Whatever might be said of the project, the town’s existing curling rink at 837 Main St. is at the end of its working life, according to structural studies dating back at least to 2008. The rink is run by the Pincher Creek Curling Club, at the club’s expense. The club has around 150 members, roughly evenly split between the town and MD of Pincher Creek, according to outgoing president Glenda Kettles.   

Council on Feb. 13 narrowly passed a resolution to build a new rink at the Community Recreation Centre at 942 Hyde St., to be renamed the CRC and Events Centre if the build goes ahead. The borrowing bylaw, still before council, was given the first of three readings at chambers on Feb. 27. 

Second and third readings are not listed on council’s March 27 agenda. 



Pincher Creek holds approximately $3.5 million in debt as of the new year — roughly $1.85 million for the town’s early learning centres and around $1.65 million for Pincher Creek RCMP’s current headquarters at 1369 Hunter St., according to finance director Wendy Catonio

That burden represents just under one quarter of the town’s approximately $15 million allowable debt limit, which the Municipal Government Act caps at 150 per cent of a municipality’s most recent annual revenue. For context, Catonio said the town’s current debt load is unremarkable compared to regional municipalities. 

If passed, the borrowing bylaw would authorize council to take out a loan for up to $4 million in estimated construction costs for the curling rink build. The town would then be obligated to pay down whatever amount it draws on the loan.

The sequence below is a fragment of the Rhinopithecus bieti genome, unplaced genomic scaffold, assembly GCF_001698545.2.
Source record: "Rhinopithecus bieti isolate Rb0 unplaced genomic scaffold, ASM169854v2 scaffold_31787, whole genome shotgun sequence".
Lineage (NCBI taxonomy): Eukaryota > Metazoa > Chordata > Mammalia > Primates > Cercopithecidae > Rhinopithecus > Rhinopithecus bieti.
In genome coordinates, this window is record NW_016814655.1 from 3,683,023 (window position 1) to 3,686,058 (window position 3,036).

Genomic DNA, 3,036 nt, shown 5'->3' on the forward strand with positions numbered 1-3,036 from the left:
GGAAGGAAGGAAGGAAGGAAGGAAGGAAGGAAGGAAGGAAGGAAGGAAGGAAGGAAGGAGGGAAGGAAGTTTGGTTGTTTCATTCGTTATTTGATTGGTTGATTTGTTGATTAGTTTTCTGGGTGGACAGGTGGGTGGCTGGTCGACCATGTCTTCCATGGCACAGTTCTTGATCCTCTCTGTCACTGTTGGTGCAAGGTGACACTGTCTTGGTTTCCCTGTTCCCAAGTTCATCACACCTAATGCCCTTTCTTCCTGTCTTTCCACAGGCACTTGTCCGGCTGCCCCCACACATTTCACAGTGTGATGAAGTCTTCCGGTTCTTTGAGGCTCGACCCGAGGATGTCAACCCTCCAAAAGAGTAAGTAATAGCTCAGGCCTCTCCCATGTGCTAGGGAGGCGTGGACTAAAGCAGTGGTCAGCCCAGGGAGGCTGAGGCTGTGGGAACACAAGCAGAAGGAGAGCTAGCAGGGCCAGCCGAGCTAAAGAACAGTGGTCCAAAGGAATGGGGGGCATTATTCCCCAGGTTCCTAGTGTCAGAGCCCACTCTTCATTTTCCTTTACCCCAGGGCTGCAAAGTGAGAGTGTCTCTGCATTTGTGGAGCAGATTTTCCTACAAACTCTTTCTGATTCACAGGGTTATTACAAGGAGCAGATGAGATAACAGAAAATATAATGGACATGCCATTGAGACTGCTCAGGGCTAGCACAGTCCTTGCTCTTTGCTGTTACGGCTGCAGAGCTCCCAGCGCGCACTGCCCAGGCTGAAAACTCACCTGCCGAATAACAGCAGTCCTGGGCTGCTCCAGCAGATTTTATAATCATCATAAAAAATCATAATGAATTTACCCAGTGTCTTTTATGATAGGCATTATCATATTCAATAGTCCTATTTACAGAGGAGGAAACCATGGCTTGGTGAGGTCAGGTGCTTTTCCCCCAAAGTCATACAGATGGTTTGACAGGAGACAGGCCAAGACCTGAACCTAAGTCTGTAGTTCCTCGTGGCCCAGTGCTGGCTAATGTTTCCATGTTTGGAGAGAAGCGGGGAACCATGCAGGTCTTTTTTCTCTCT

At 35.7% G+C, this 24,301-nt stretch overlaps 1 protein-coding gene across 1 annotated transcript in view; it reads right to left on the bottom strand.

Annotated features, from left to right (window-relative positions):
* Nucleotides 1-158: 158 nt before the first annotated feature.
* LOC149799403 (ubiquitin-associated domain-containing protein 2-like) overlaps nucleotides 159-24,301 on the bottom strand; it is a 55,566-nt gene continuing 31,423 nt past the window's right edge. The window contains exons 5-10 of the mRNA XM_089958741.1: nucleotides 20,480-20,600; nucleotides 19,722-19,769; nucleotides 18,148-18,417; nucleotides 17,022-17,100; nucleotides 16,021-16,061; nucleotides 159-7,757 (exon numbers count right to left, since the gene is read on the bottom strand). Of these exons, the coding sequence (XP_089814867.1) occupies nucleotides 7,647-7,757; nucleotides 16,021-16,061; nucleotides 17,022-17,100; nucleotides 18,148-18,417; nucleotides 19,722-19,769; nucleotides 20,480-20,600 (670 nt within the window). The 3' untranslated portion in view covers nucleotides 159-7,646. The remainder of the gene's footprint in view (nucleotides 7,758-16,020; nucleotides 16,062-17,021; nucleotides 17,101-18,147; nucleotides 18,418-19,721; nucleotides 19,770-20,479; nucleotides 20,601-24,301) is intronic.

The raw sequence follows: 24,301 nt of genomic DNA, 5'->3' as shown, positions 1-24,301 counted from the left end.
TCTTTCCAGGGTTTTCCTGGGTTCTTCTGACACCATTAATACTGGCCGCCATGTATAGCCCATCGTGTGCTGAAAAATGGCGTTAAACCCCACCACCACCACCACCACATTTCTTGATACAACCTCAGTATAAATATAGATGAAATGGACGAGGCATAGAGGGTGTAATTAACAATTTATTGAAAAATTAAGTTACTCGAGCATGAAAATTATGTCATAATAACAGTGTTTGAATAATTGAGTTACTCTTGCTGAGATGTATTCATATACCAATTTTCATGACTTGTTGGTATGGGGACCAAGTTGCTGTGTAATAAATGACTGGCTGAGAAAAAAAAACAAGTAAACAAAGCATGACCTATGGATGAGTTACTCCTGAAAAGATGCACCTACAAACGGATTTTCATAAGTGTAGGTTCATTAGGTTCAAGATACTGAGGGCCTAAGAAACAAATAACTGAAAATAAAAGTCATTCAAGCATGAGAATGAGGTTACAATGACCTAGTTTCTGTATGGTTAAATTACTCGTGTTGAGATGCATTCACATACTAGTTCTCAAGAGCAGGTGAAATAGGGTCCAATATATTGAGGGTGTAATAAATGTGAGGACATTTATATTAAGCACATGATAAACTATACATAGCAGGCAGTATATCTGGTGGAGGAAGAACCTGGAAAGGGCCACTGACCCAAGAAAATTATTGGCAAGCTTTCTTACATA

The town has meanwhile applied for a federal grant that could cover up to 60 per cent of the build. Tristan Walker, the town and neighbouring MD’s energy project lead, said he hoped for a decision by the grant funder sometime this summer. 



Town council in 2017 committed $1.25 million to match the curling club’s hoped-for grant through the province’s Community Facility Enhancement Program. The CFEP grant didn’t come through, and council has included the $1.25 million commitment in subsequent budgets. 

The $1.25 million was always intended to be financed through a loan rather than the town’s capital reserves, Catonio explained.

Coun. Mark Barber, a longtime supporter of the build, told council last month that the curling club would contribute $200,000 through fundraising efforts, adding that the club would donate its ice plant, which Barber said was worth $500,000. 

Barber also said the MD would probably kick in some money. Reeve Rick Lemire later told the Breeze that MD council discussed that possibility in a joint session with town council, but the MD hasn’t made any financial commitments. 


Willow Tree figuring of man and woman with hands and foreheads touching together in an ad for wedding gifts from Christine's Gift Shoppe

In order to be successful, Dolman’s petition would have to satisfy a number of conditions listed in the MGA.

Petitions to council need signatures from 10 per cent of municipal residents, which amounts to roughly 360 people in Pincher Creek, according to the 2021 census. 

The petition would have to come to Angie Lucas, the town’s new chief administrative officer, no later than March 30. Lucas would then have 45 days to decide if the petition satisfies the Act’s requirements. 

If the petition holds up, council would have to either scrap the curling rink build or put the borrowing bylaw to a town referendum. If the petition fails, council could pass the borrowing bylaw and move ahead with the project, according to Lucas’s latest report to council.